J.P. Morgan Chase & Co.



  • Here's What $500M in Cyber Security Will Mean for JPMorgan Chase and Why Bank of America's Unlimited Budget Is Good For Everyone

  • While all eyes are on the Supreme Court and Obamacare, a quieter battle is being waged against the president's other major initiative, the Dodd-Frank financial reform act

  • JPMorgan has had a reputation for managing its tentacles well -- until now. The bank's new snafu has reignited debate over what new rules are needed to limit risk at government-insured banks

  • JPMorgan Chase & Co reported a better-than-expected quarterly profit. Earnings per share rose to $1.55 from $1.54 a year ago, beating the average analysts' estimate of $1.43 per share. Net income slipped to $6.20 billion in the second quarter ended June 30, from $6.29 billion a year earlier.

  • J.P. Morgan Chase & Co. (JPM) reported earnings of $5.52 billion, or $1.35 a share, down 16% from a profit of $5.91 billion, or $1.45 a share, from the same period a year ago. Revenue grew from $24.07 billion to $25.41 billion over the same time period. The company beat expectations: analysts polled by Zacks Investment Research expected earnings of $1.26 a share and revenue of $23.85 billion.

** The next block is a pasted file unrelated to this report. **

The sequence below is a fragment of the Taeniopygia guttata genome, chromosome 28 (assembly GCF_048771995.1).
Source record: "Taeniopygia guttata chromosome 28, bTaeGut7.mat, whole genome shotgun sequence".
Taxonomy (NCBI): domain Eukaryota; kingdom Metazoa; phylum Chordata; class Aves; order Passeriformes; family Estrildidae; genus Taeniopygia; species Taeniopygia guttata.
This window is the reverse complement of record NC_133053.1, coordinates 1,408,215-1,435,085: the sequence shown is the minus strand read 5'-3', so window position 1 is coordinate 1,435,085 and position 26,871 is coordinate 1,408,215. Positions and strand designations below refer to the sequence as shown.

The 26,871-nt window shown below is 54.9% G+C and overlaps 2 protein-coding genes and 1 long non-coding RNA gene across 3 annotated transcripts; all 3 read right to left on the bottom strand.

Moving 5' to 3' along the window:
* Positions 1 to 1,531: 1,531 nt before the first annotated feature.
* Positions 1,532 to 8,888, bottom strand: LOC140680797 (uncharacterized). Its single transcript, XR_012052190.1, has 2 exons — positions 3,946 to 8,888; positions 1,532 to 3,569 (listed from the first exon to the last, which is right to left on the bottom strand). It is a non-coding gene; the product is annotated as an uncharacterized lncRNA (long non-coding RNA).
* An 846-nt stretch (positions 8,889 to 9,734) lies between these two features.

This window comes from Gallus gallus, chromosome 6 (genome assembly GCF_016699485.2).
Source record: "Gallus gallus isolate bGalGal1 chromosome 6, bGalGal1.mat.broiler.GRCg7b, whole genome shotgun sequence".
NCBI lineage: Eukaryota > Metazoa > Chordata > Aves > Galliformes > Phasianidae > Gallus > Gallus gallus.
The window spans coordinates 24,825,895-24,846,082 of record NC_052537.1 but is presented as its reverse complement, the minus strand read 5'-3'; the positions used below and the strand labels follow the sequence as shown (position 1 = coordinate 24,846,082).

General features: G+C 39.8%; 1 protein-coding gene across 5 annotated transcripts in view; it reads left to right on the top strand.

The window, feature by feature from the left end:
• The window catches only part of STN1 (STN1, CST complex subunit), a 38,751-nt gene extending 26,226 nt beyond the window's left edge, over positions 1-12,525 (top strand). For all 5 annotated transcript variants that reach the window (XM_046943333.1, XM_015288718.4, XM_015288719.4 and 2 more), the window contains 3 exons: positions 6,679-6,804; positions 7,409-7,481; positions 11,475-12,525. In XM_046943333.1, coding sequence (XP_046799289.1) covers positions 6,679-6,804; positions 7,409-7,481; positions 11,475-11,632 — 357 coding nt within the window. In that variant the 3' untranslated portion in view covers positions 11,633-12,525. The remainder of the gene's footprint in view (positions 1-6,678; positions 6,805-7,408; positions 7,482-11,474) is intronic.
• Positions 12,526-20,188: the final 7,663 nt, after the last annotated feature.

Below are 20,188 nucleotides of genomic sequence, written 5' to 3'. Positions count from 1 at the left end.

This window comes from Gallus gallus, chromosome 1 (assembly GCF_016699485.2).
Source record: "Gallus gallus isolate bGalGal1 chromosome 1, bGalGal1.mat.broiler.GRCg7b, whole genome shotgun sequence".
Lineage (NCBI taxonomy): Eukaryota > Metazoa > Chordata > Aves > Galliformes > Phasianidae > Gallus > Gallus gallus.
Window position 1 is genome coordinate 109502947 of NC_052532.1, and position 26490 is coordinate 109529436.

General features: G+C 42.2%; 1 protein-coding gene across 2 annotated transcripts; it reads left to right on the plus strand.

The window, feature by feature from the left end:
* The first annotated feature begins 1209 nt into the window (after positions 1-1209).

• You may be surprised to learn which industry has announced the most layoffs so far this year: finance

  • After the banks made wildly risky bets with our money, we bailed them out. Congress enacted financial reform (the Dodd-Frank law). But Wall Street lobbyists immediately set about diluting it, along with its regulations. Dodd-Frank is now riddled with so many exemptions and loopholes that the largest banks are back to many of their old tricks

  • American bank JPMorgan agreed to pay the U.S. Securities and Exchange Commission a $153.6 million fine to settle a fraud case filed against the company

  • As part of the settlement, JPMorgan neither admitted nor denied wrongdoing -- despite ample evidence that it had engaged in plenty of wrongdoing. Things like paying off local officials with millions to win no-bid contracts worth billions and convincing county officials to switch from fixed-rate bonds to bonds hedged with risky derivatives -- a switch that has driven Jefferson County to the brink of bankruptcy